Grad students take MSE lessons to middle school classroom

Grad students take MSE lessons to middle school classroom

Aaron Gladstein explains a metal casting activity to Forsythe eighth graders.

On February 5 and 6, MSE Outreach (comprised of 15 MSE graduate students) ventured across town to Forsythe Middle School to introduce more than 200 eighth graders to basic materials science and engineering concepts. 

 “We wanted to expose middle school students to what materials science is and why it's something they should consider getting into, to show them the normal objects that they interact with daily can be complex and cool, and to get them excited about science in general,” explained PhD precandidate Ben Swerdlow.

MSE students started each class with a general presentation on broad classifications of materials (metals, ceramics, polymers), materials characterization (mainly microscopy), and the design elements of metals casting. They then divided the room into two groups – one where they made a metal casting a small object (star, heart, stick figure, etc.) to keep, and the other where they observed scanning electron microscope (SEM) images of a light bulb filament and a metal sample in the department's portable SEM.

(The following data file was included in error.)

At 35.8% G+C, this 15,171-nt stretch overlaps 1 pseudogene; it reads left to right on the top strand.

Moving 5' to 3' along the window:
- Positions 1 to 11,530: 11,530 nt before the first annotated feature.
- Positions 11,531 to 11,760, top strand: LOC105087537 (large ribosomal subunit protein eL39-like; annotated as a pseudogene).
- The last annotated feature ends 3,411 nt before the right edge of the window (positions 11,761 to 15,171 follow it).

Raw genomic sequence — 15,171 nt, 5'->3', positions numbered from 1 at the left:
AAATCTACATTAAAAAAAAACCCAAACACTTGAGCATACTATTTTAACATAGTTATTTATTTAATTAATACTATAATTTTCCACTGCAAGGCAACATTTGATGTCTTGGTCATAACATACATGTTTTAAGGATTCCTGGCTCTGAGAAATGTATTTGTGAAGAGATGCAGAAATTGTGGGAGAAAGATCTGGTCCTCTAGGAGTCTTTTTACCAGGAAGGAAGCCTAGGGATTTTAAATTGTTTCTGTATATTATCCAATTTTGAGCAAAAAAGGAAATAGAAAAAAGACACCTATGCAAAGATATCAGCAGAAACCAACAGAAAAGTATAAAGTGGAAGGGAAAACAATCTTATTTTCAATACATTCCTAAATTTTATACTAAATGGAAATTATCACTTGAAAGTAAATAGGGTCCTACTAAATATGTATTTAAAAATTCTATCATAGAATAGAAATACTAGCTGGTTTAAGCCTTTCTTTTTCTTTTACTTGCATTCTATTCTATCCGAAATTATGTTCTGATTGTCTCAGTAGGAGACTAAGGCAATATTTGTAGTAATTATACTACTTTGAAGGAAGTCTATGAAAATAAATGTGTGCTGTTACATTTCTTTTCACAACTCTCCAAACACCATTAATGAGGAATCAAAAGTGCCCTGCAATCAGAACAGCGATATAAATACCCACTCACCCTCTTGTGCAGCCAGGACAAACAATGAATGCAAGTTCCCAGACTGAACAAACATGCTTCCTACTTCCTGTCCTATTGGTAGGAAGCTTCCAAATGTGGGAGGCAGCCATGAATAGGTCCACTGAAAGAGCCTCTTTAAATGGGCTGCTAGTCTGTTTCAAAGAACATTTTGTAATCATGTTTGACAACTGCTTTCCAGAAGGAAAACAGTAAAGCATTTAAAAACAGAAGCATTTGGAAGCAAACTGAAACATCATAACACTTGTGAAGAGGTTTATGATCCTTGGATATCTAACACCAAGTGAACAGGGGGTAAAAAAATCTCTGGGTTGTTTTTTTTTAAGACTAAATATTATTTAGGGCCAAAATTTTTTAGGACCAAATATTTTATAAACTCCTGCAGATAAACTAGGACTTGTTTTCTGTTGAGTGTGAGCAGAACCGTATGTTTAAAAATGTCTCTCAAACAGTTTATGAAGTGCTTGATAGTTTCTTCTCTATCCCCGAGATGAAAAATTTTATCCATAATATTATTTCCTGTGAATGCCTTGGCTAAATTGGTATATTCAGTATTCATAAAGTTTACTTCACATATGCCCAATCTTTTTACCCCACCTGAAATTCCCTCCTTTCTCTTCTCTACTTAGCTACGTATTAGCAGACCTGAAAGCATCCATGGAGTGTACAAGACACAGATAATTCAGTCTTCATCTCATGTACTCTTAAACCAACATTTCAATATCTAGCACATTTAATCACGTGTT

“We chose these lessons and activities because they provide a strong basis for what materials scientists do every day, plus they encourage critical thinking about design decisions and about how microscoping features affect macroscale properties,” said Swerdlow.

MSE Outreach’s efforts received an A+ from Forsythe science teacher Margaret Caird Raupp: 

 “The MSE students were very knowledgeable in their studies and excited to share what they are working on with my students,” said Raupp. “They were gracious, kind and relatable. They explained their lessons in terms that middle schoolers could understand. They breathed new life into science in our classroom.

“Connecting in-school learning to what graduate students are working on makes for a stronger foundation of science and engineering understanding,” Raupp added. “It sparked interest in students as they initially thought that it would 'be boring' but turned out to be 'pretty cool!' Meeting and working with U-M students also reinforces that we are not an isolated system; it is important for teens to know that what they practice and learn now can really be useful and on the cutting-edge in just a few short years.”

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